Visa Nepal

    All nationalities require a visa. The visa fee is $25 for 15 days, $40 for 30 days, $100 for 90 days and is obtainable on arrival. Payment must be made in cash and USD, GBP or Euros are accepted. You will require 2 passport photos.

    For all regions of Nepal that we visit an additional permit is required. This is included in the holiday price and KE will apply for it, with your full passport details and 1 passport photo copy (sent or emailed). You must supply this to us at least 4 weeks prior to departure.

    For certain trips in additional to the above we also require a copy of the information page of your passport.

    These trips are: Kanchenjunga (KAN), Mustang (MUS), Dolpo (DOL), Manaslu (MAN), Hidden Valleys of Naar and Phu (NAP), Naar to Mustang (NTM), Humla and Limi Circuit Trek (HUM), Naya Kanga and the Ganja La (NKG), Yala Peak and the Ganja La (YPGL), Tent Peak (TPK), Ramdung and Parchemo (RAM), Mera Peak, Island Peak and the Amphu Labsta (MIP), Island Peak Climber (IPC), Peaks and Passes on Nepal (MTR); Mera Peak Climb (MER); and Chulu Far East & the Tilicho La (CTL); Tabsar Peak and the Tsum Valley (TVC), Mukot Peak (MKP).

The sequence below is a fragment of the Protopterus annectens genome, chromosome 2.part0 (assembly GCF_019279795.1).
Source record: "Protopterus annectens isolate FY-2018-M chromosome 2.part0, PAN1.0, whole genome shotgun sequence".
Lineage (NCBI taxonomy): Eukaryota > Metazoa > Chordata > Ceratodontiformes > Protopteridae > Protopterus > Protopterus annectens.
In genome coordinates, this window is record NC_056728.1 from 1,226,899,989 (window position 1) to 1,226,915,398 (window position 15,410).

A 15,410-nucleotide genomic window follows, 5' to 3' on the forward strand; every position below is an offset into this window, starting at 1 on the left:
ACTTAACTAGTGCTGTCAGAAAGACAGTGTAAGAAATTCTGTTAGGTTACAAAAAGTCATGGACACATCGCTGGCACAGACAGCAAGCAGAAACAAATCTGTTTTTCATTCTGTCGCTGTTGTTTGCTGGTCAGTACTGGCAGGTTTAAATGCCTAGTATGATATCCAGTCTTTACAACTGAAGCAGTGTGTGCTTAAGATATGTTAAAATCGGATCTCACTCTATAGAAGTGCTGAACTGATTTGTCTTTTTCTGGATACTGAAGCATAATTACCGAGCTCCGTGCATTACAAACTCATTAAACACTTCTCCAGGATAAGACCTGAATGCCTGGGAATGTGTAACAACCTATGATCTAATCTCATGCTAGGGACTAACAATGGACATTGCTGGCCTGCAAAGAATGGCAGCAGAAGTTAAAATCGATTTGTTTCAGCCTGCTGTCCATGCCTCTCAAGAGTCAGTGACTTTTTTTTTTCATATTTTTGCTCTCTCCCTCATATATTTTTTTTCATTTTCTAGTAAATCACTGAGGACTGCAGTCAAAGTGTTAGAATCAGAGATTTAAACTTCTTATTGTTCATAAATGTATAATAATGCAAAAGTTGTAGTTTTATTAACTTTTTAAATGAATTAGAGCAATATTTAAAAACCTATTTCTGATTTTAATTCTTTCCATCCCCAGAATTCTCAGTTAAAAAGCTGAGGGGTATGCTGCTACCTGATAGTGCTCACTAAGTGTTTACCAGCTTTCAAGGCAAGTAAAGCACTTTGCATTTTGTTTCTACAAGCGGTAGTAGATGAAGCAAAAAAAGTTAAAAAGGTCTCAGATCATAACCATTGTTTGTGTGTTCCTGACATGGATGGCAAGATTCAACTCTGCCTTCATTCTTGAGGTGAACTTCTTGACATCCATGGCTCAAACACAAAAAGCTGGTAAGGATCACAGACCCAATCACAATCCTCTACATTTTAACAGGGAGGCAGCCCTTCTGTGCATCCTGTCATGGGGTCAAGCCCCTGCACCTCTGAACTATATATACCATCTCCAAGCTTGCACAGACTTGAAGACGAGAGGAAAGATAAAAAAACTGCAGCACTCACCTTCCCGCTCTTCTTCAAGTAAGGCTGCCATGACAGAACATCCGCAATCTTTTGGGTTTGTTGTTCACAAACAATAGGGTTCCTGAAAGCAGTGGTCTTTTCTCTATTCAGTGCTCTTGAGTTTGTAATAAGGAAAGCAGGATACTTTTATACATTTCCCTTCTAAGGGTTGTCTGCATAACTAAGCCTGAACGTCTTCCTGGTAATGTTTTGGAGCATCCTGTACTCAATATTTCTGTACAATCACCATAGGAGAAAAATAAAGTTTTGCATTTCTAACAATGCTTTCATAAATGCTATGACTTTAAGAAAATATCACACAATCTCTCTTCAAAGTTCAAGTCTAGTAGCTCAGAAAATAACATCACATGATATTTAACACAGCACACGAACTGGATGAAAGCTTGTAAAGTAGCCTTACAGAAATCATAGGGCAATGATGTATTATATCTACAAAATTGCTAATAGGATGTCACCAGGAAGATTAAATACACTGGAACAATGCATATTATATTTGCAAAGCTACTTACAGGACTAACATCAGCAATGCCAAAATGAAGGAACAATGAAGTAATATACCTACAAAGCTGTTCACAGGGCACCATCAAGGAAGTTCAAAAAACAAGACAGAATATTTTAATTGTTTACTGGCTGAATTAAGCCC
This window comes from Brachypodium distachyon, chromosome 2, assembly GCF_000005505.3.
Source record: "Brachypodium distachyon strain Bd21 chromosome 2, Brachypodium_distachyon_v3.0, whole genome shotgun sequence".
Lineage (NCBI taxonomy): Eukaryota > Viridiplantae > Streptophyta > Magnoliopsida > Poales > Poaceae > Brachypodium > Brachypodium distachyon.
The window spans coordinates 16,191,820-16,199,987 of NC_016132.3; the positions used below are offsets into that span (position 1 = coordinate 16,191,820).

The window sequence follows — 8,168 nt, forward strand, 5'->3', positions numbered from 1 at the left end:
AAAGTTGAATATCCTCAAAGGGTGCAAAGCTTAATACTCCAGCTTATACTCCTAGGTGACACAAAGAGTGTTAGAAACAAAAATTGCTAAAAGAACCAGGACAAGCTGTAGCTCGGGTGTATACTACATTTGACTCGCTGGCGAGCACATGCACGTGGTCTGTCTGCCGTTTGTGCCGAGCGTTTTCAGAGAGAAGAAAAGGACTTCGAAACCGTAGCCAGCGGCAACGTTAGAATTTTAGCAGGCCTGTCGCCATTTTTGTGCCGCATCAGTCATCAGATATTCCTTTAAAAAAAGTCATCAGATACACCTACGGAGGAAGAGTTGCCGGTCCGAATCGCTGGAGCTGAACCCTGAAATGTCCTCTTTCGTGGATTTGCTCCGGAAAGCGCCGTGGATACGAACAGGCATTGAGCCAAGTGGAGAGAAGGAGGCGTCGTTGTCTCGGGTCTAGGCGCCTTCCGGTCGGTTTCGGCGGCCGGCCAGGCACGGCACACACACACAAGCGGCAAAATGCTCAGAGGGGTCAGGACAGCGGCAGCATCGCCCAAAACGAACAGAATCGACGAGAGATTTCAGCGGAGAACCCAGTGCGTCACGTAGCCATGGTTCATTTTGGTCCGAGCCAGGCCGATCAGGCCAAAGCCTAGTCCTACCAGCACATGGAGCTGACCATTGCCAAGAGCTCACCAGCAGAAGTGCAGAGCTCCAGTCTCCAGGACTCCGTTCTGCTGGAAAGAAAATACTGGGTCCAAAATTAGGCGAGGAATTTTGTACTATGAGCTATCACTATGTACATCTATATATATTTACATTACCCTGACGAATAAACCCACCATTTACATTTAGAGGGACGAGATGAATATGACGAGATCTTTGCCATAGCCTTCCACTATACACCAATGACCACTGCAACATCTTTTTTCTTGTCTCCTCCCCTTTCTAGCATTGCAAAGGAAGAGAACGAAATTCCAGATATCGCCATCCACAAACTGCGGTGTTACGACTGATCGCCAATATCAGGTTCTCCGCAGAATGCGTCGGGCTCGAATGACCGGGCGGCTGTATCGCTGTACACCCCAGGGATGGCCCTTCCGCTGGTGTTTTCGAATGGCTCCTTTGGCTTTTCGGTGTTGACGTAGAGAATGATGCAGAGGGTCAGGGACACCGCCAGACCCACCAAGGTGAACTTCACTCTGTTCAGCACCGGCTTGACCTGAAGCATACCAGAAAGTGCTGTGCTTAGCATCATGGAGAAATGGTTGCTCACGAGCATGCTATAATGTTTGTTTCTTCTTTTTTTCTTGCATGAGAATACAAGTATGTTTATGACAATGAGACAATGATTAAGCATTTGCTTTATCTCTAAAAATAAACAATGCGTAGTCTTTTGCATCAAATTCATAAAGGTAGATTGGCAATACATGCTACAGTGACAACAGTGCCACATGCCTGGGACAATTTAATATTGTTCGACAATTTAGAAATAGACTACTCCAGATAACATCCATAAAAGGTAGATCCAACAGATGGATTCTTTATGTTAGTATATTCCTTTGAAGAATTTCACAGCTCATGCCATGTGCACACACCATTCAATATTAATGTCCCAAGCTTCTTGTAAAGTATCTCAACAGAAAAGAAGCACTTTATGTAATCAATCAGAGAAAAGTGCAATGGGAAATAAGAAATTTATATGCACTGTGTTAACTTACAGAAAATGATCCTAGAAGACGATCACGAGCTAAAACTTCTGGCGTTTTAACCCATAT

Transit via India

    If you are travelling via India (Delhi or Calcutta) to your destination you may also require a visa for India. This may apply even if you are not leaving the airport unless your baggage has been checked all the way through to your destination. Generally, if you use the same carrier for both legs of your journey, you will not need an India Visa. Please download the detailed information document: Visa PDF India.

    We recommend you check if you require an adaptor for your electrical items at:


    It makes a lot of sense to spend some time before coming on a trekking holiday getting some additional exercise. The fitter you are, after all, the more enjoyable you will find the experience. For this trip you need to be aerobically fit and also comfortable with walking up to 7 hours or more each day, sometimes on difficult terrain including boulder and scree slopes. We would suggest that you adopt a weekly exercise regime. Regular hiking in hill country is the best training but jogging, squash and swimming are also good for developing cardio vascular fitness and stamina. Before departure, we suggest that you try to fit in a number of long walks in hilly country. For this trip we also recommend that you gain some experience of walking in winter conditions wearing crampons.